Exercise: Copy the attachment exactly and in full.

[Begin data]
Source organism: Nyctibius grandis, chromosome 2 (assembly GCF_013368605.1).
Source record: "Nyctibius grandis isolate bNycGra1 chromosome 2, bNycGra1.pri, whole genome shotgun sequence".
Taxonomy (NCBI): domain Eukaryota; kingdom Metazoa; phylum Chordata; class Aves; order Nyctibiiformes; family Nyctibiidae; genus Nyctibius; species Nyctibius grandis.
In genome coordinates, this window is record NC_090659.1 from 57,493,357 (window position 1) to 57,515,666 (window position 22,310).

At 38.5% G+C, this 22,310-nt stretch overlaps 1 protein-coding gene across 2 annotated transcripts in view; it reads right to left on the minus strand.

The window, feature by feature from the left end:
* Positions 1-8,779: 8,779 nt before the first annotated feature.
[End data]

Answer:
Source organism: Nyctibius grandis, chromosome 2 (assembly GCF_013368605.1).
Source record: "Nyctibius grandis isolate bNycGra1 chromosome 2, bNycGra1.pri, whole genome shotgun sequence".
Taxonomy (NCBI): domain Eukaryota; kingdom Metazoa; phylum Chordata; class Aves; order Nyctibiiformes; family Nyctibiidae; genus Nyctibius; species Nyctibius grandis.
In genome coordinates, this window is record NC_090659.1 from 57,493,357 (window position 1) to 57,515,666 (window position 22,310).

At 38.5% G+C, this 22,310-nt stretch overlaps 1 protein-coding gene across 2 annotated transcripts in view; it reads right to left on the minus strand.

The window, feature by feature from the left end:
* Positions 1-8,779: 8,779 nt before the first annotated feature.